Changes loom for Super 14
Super 14 rugby will be on the cusp of change when its fourth year begins on Friday, inflaming tension over audience share with summer sports at the height of their seasons.
When New Zealand’s Highlanders meet Australia’s Brumbies on Friday in the first of the 94 matches that stretch from summer through autumn to a final on May 30, Australia and New Zealand will meet simultaneously in a limited-overs cricket international in Brisbane.
South Africa and Australia will take the field in the first of three cricket Tests in Johannesburg on February 27 and in the same city three days later the Lions will meet the Bulls in one of the Super 14’s anticipated derbies. The Test will likely still be in progress when Australia’s Reds and South Africa’s Cheetahs play in Brisbane on March 1.
Overlap between summer and winter seasons is not new, but rugby’s increasing intrusion into summer has begun to test the Super 14’s pulling power and has led to calls for changes to its format and scheduling.
Sanzar, the organisation representing South Africa, New Zealand and Australia rugby unions, which runs the Super 14 and Tri Nations competitions, planned in the 2009 season to switch from a four-team to a six-team playoffs system.
Representatives of the three nations were unable to agree on the details of the system at a meeting in Cape Town in October, and the six-team format is on hold until 2010 at the earliest.
“These were major issues with major implications in the different markets and we could not reach a consensus on either issue,” Sanzar managing director Andy Marinos said at the time.
“We would all like to have gone to a six-team playoff series in 2009 and accepted that principle ... but we could not agree on the playoffs structure that was to be adopted.”
A six-team playoff would likely entail a greatly expanded season.
Australian Rugby Union chairperson John O’Neill, who endorses the format and additionally favours an expansion to 15 teams in 2010, said the tournament would likely increase in length from 15 weeks to between 24 and 26 weeks.
“You will see everyone play each other once and then the South African conference, the Australian conference and the New Zealand conference will all play each other,” he said.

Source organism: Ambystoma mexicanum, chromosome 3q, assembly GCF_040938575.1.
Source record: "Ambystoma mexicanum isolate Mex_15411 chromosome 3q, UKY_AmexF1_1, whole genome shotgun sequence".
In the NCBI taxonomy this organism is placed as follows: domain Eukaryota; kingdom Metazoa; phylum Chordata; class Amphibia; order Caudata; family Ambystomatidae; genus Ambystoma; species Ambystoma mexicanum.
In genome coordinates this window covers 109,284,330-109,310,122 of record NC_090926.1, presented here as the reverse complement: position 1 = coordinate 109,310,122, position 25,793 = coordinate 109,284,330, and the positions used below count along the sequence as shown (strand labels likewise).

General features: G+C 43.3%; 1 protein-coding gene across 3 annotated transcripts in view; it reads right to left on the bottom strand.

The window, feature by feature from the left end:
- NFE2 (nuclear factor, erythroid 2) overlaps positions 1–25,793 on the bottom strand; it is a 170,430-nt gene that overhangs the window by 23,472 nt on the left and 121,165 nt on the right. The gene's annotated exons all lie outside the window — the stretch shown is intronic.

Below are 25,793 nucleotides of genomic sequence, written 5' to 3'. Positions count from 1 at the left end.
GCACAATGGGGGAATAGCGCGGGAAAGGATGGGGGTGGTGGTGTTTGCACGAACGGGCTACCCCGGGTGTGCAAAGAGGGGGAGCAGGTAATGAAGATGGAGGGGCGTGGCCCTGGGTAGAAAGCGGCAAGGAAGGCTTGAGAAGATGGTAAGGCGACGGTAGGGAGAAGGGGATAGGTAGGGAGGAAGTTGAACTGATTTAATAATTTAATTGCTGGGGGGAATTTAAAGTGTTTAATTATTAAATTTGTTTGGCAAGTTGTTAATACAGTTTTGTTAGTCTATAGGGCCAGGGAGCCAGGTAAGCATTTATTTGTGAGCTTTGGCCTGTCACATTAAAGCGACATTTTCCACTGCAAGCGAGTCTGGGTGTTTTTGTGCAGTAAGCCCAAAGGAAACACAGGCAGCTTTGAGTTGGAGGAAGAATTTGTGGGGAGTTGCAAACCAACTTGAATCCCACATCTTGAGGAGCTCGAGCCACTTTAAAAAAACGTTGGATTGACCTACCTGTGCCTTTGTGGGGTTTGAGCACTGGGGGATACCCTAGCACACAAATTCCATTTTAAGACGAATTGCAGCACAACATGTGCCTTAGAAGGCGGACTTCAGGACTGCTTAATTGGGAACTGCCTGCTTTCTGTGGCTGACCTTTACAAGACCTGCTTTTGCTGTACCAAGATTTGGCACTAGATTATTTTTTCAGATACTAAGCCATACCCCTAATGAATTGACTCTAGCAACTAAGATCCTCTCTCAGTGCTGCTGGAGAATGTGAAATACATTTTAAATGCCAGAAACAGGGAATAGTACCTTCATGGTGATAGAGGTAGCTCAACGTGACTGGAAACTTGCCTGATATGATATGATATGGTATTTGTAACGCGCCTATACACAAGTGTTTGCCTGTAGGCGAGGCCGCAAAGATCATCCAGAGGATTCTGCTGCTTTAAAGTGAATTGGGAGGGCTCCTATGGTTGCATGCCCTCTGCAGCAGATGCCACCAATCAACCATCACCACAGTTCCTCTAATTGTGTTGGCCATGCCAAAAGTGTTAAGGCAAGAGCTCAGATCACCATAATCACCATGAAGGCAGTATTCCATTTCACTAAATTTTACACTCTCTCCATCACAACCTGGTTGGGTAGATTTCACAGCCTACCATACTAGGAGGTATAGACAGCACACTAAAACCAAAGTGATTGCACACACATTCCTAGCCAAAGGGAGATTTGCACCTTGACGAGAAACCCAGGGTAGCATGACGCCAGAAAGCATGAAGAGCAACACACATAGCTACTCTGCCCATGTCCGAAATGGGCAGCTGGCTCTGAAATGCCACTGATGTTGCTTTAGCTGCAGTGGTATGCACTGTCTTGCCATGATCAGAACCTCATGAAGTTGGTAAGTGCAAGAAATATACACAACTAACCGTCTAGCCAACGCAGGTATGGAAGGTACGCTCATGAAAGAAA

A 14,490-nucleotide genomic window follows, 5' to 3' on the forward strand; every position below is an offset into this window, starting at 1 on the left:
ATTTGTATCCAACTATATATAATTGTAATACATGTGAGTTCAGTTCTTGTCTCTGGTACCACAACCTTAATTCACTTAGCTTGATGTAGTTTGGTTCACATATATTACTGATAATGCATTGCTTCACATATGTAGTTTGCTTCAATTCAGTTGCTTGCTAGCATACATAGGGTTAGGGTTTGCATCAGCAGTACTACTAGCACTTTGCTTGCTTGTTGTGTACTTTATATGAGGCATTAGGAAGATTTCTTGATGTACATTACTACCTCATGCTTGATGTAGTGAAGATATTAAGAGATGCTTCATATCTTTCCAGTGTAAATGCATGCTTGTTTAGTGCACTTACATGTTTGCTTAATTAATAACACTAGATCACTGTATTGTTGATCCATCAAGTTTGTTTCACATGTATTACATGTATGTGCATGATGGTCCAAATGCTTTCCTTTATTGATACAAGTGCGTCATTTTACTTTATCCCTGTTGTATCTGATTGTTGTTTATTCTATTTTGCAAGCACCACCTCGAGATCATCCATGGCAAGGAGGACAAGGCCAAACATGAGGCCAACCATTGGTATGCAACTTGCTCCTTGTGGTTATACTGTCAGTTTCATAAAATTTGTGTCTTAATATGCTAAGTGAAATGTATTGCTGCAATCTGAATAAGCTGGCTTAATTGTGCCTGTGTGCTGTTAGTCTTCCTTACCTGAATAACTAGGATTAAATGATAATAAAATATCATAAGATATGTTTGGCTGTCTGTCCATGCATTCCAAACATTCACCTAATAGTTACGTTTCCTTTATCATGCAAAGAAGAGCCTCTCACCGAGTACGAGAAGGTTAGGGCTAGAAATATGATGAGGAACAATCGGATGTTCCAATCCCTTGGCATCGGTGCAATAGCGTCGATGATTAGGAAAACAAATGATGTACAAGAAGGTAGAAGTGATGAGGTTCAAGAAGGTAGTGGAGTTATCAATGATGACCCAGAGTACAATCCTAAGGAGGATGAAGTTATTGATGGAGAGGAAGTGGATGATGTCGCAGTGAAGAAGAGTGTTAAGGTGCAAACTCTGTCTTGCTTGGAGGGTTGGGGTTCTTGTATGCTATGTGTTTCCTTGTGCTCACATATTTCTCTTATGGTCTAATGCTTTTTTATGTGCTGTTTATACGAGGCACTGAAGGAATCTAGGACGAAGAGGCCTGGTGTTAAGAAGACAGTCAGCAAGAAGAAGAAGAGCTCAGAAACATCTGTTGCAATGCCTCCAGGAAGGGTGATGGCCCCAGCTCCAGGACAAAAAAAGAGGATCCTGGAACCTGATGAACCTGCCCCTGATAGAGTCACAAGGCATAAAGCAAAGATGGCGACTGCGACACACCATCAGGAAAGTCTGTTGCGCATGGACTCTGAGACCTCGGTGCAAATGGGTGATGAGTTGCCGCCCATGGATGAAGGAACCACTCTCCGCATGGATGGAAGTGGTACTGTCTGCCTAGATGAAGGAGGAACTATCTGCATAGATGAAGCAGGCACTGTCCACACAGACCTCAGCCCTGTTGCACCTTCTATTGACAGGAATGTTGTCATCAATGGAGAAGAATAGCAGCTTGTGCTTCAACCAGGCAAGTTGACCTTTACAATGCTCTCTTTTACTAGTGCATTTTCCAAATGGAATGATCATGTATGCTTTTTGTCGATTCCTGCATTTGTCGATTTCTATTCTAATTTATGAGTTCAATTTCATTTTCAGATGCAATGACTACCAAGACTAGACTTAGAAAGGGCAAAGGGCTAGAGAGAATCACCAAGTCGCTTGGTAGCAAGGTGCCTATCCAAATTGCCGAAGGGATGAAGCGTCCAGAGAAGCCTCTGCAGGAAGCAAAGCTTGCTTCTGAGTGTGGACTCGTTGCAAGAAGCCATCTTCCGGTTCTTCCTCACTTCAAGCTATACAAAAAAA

Expansion of the tournament remains a hot agenda item, with pressure to include teams from the Pacific Islands, Japan and eventually North and South America.
Those steps would not only significantly prolong the season, but also likely challenge rugby’s current stand on player eligibility, which places a heavy emphasis on players playing within their own nations.
The lengthened season is already an issue.
International players engaged in Australia, New Zealand and South Africa’s end-of-year tours to Europe and Britain in 2008 have had only weeks to rest and recuperate before the Super 14 start.
All Blacks centre Conrad Smith, who will likely miss early matches because of a groin injury incurred last season, is one of a number of players questioning whether an expanded Super rugby season is sustainable.
“The length the seasons are now you will miss a few weeks anyway, if not through injury then just because you have to take a rest anyway at some stage,” he said on Wednesday.
“I don’t like it that way, but it’s just a reality of the season.
“We either have a shortened season and that upsets people because we have to get rid of some games somewhere, or else we have a season like we have now, where you have weeks where guys just aren’t able to play.”
The Super 14 faces pressure in 2009 to prove its popularity with television audiences. Sanzar sold the broadcasting rights to the Tri Nations and Super 14 to News Corporation and Supersport in a $323-million, five-year deal signed in 2006. That deal comes up for renegotiation from next year.
The 2006 deal represented a 16% increase over the initial News Corporation deal, which operated for 10 years from 1996 but, with tough economic times projected, striking a similarly advantageous agreement in 2011 will be increasingly difficult.—Sapa-AP